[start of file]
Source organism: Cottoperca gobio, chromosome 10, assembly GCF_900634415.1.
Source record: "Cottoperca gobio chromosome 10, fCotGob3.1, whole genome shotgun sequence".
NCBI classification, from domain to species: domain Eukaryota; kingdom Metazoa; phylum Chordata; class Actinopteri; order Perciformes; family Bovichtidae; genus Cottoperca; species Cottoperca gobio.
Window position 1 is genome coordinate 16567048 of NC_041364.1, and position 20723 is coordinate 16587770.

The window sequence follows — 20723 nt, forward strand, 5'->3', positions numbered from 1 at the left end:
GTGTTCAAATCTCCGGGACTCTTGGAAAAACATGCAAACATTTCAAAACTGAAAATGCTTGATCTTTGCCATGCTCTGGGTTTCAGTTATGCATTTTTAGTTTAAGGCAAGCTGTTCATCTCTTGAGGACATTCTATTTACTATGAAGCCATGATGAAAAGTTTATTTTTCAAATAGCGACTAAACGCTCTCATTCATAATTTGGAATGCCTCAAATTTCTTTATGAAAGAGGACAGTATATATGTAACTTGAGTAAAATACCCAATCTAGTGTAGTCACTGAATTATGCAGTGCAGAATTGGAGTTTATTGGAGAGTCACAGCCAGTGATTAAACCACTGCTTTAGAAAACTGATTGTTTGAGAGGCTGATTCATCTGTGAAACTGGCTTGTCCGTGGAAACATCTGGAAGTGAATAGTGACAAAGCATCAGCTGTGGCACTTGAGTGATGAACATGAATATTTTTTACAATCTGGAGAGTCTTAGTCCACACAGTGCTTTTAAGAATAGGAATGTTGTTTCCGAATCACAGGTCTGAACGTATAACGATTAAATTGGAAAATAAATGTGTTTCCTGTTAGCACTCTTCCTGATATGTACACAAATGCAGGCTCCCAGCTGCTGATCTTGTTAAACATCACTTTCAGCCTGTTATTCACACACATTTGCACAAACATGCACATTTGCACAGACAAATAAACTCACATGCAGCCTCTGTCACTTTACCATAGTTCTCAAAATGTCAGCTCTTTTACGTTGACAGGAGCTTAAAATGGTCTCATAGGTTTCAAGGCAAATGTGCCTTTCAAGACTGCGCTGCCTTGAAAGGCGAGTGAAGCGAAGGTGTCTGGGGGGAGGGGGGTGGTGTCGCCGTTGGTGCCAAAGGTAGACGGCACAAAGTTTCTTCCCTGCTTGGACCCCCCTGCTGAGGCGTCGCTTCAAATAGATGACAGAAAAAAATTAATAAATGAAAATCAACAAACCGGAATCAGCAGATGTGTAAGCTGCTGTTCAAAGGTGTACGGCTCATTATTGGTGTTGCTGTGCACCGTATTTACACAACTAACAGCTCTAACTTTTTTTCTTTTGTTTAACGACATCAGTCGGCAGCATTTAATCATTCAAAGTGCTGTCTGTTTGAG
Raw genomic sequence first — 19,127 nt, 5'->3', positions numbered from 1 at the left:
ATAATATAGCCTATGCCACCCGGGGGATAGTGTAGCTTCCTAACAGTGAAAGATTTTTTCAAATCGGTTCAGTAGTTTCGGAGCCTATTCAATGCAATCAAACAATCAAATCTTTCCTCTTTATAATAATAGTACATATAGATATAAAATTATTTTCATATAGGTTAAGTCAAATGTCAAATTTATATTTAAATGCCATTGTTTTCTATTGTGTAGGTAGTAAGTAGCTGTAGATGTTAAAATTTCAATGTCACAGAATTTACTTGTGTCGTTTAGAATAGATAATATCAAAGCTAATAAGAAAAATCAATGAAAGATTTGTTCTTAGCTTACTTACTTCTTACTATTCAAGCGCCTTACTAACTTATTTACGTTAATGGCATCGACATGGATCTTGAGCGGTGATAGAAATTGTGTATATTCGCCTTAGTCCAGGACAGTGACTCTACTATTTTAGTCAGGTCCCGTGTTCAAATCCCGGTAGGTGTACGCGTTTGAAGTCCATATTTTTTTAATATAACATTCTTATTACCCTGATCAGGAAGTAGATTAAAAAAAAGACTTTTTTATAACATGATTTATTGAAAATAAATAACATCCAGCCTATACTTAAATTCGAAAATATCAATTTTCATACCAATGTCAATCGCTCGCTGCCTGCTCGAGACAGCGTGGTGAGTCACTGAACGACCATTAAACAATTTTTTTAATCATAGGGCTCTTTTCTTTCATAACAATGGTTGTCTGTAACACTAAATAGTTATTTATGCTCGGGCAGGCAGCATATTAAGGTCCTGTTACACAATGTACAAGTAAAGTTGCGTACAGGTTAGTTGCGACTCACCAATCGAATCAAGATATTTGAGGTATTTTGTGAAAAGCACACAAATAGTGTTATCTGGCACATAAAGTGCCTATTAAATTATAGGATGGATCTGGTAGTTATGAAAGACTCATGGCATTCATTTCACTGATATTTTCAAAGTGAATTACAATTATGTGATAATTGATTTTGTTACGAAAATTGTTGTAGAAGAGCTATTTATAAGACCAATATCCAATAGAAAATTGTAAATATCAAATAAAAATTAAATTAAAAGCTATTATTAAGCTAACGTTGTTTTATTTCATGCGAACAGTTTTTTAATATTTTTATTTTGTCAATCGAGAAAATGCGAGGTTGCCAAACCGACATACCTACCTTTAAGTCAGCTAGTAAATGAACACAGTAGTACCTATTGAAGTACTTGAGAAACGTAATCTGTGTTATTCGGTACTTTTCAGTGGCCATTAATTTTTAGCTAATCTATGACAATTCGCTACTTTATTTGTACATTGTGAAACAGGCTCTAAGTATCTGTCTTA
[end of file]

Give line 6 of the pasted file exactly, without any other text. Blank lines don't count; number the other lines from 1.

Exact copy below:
GTGTTCAAATCTCCGGGACTCTTGGAAAAACATGCAAACATTTCAAAACTGAAAATGCTTGATCTTTGCCATGCTCTGGGTTTCAGTTATGCATTTTTAGTTTAAGGCAAGCTGTTCATCTCTTGAGGACATTCTATTTACTATGAAGCCATGATGAAAAGTTTATTTTTCAAATAGCGACTAAACGCTCTCATTCATAATTTGGAATGCCTCAAATTTCTTTATGAAAGAGGACAGTATATATGTAACTTGAGTAAAATACCCAATCTAGTGTAGTCACTGAATTATGCAGTGCAGAATTGGAGTTTATTGGAGAGTCACAGCCAGTGATTAAACCACTGCTTTAGAAAACTGATTGTTTGAGAGGCTGATTCATCTGTGAAACTGGCTTGTCCGTGGAAACATCTGGAAGTGAATAGTGACAAAGCATCAGCTGTGGCACTTGAGTGATGAACATGAATATTTTTTACAATCTGGAGAGTCTTAGTCCACACAGTGCTTTTAAGAATAGGAATGTTGTTTCCGAATCACAGGTCTGAACGTATAACGATTAAATTGGAAAATAAATGTGTTTCCTGTTAGCACTCTTCCTGATATGTACACAAATGCAGGCTCCCAGCTGCTGATCTTGTTAAACATCACTTTCAGCCTGTTATTCACACACATTTGCACAAACATGCACATTTGCACAGACAAATAAACTCACATGCAGCCTCTGTCACTTTACCATAGTTCTCAAAATGTCAGCTCTTTTACGTTGACAGGAGCTTAAAATGGTCTCATAGGTTTCAAGGCAAATGTGCCTTTCAAGACTGCGCTGCCTTGAAAGGCGAGTGAAGCGAAGGTGTCTGGGGGGAGGGGGGTGGTGTCGCCGTTGGTGCCAAAGGTAGACGGCACAAAGTTTCTTCCCTGCTTGGACCCCCCTGCTGAGGCGTCGCTTCAAATAGATGACAGAAAAAAATTAATAAATGAAAATCAACAAACCGGAATCAGCAGATGTGTAAGCTGCTGTTCAAAGGTGTACGGCTCATTATTGGTGTTGCTGTGCACCGTATTTACACAACTAACAGCTCTAACTTTTTTTCTTTTGTTTAACGACATCAGTCGGCAGCATTTAATCATTCAAAGTGCTGTCTGTTTGAG